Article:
Opening my eyes to history

In February there are a lot of festivities trying to grab your attention, from checking to see whether Punxsutawney Phil sees his shadow to the two weeks of the Olympics in Sochi. But there is also the month-long celebration of Black History Month.

Greenwich Academy has always made an effort to increase awareness about the importance of diversity and of the civil rights movement during this month-long celebration and we often observe this month by learning more about important figures and movements like Rosa Parks, the Little Rock Nine and the March on Washington so that we can appreciate them better.

However, these national icons and events overshadow the local leaders and grassroots movements that played an equally important role in the civil rights movement in America. Last year, for a final U.S. History project, I was tasked with the job of writing a “local history” on any topic of my choosing. And at first I considered writing on topics that are unique to Greenwich like the importance of Tod’s Point or the evolution of Greenwich Avenue over the last several hundred years.

However, when I went to Greenwich Library to begin my research I was struck by the collection of interviews from local residents organized as a part of Greenwich Library’s Oral History project. I particularly noticed those interviews conducted with African Americans who grew up in Greenwich in the twentieth century.

What I ascertained through these oral history interviews and the supplementary research I found in other town archives was astounding. Despite the early outlawing of slavery and being in Connecticut (which was the first state to ratify the fourteenth amendment), Greenwich did have a movement toward equality of its own and that there are people who should be recognized for their efforts towards progress.

After all, the crux of the national Civil Rights Movement was local supporters pressuring their local governments for social change and equality.

In Greenwich, segregation arose in many forms. The de facto segregation was less evident than in other parts of the country. For example, black girls were not welcome to join the local Camp Fire Girls club. George Twine, a black Greenwich resident, recalled in an interview that when he was a kid in Greenwich in the 1930’s he could eat at his favorite restaurant in Greenwich, but only if he ate in the kitchen where he could not be seen. Even the Greenwich police force did not have a single black officer until 1950.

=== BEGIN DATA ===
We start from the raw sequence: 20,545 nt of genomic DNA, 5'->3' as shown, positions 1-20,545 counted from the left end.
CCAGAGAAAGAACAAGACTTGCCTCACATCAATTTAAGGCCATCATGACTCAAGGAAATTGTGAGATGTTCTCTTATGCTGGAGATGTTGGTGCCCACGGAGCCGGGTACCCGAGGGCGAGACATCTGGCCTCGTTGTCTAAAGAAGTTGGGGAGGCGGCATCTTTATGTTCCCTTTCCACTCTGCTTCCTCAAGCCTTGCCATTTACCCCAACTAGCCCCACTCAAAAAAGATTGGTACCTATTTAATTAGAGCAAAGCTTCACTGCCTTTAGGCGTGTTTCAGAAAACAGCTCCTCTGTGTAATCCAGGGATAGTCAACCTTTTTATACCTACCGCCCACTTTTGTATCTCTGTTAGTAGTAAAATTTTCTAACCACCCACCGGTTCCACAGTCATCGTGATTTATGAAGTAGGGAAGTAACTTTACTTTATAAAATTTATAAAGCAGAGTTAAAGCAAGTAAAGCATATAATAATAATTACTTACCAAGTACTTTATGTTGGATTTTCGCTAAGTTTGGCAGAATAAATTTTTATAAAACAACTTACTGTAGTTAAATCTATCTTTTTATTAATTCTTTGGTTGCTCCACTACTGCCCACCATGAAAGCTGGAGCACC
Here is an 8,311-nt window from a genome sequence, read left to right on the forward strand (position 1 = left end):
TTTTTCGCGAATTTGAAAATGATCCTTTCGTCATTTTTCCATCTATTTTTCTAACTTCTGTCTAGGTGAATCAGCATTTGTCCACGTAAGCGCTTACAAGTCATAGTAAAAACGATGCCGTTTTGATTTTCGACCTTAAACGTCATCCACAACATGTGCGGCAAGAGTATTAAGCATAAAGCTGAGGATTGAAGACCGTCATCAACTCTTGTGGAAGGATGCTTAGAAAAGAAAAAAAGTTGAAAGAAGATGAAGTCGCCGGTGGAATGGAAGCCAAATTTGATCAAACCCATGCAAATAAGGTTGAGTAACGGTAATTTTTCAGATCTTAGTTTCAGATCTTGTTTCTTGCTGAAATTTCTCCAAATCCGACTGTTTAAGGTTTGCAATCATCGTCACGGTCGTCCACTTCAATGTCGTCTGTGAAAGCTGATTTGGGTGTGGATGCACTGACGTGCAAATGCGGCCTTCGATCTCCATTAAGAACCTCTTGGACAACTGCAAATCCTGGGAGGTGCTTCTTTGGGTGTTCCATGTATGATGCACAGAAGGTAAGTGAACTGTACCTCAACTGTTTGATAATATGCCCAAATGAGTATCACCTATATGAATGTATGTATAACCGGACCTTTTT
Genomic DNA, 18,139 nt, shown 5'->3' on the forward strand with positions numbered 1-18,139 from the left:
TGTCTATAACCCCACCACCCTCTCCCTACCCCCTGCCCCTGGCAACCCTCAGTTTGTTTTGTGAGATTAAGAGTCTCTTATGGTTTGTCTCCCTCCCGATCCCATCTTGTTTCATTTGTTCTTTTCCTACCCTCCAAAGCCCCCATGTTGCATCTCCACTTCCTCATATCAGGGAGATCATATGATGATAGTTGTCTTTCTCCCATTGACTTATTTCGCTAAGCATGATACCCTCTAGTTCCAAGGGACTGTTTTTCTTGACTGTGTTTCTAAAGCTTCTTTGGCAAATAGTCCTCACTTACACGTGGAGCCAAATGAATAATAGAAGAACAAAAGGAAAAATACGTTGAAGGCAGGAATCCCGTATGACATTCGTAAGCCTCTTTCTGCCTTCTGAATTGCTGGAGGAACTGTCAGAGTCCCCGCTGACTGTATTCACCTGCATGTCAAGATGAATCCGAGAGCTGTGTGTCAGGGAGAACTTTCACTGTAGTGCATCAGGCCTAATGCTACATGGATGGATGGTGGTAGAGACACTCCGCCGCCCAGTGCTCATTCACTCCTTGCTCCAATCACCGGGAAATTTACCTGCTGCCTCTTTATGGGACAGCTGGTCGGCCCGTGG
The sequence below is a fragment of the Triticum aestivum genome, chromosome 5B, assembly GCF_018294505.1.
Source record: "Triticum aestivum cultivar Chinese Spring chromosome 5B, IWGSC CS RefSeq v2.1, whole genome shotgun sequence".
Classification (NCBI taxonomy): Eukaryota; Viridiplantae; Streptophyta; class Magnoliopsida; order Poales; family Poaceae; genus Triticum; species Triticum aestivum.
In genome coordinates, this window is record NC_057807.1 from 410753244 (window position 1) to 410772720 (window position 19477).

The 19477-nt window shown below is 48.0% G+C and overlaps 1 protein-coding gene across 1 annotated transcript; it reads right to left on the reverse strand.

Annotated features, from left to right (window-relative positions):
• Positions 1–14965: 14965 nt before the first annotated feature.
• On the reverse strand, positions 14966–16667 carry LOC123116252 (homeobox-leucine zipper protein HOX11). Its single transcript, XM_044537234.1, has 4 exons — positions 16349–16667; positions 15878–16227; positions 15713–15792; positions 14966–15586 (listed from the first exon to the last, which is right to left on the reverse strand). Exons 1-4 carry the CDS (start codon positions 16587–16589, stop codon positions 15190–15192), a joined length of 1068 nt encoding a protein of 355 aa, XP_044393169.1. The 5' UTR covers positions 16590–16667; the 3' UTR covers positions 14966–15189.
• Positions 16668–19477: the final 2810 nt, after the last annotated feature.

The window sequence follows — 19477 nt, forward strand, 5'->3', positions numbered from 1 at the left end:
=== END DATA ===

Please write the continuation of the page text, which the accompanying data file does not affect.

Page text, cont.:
World War II was a stimulus that produced economic and social progress for African Americans in Greenwich, igniting the civil rights movement in town even before the Black Power movement in the 1960’s. George Twine noticed that in the 1930’s and 1940’s, African Americans found job opportunities in new work settings. Another Greenwich resident interviewed as a part of the Oral History project was Gertude Steadwell, who co-founded the Greenwich chapter of the NAACP in 1942.

While the African American community made significant strides toward equality and integration in the 1940’s because of the onset of World War II, the social change continued throughout the “Black Power” movement that swept the nation in the 1960s. Along with the NAACP’s continued strength, in 1969 Greenwich High School students formed the first clubs at their school dedicated to creating equality between blacks and whites within their community, including the Human Relations Club and the Organization of Black Students Club.

My local history assignment truly opened my eyes to how much there is to learn about Greenwich and how many unique ways there are to learn about its history through resources like the oral history project’s collection of interviews and archived newspapers.

Although it is interesting to reflect on our town’s progress, there is always opportunity for continued growth in acceptance in any community.


Maggie Carangelo is a senior at Greenwich Academy. 

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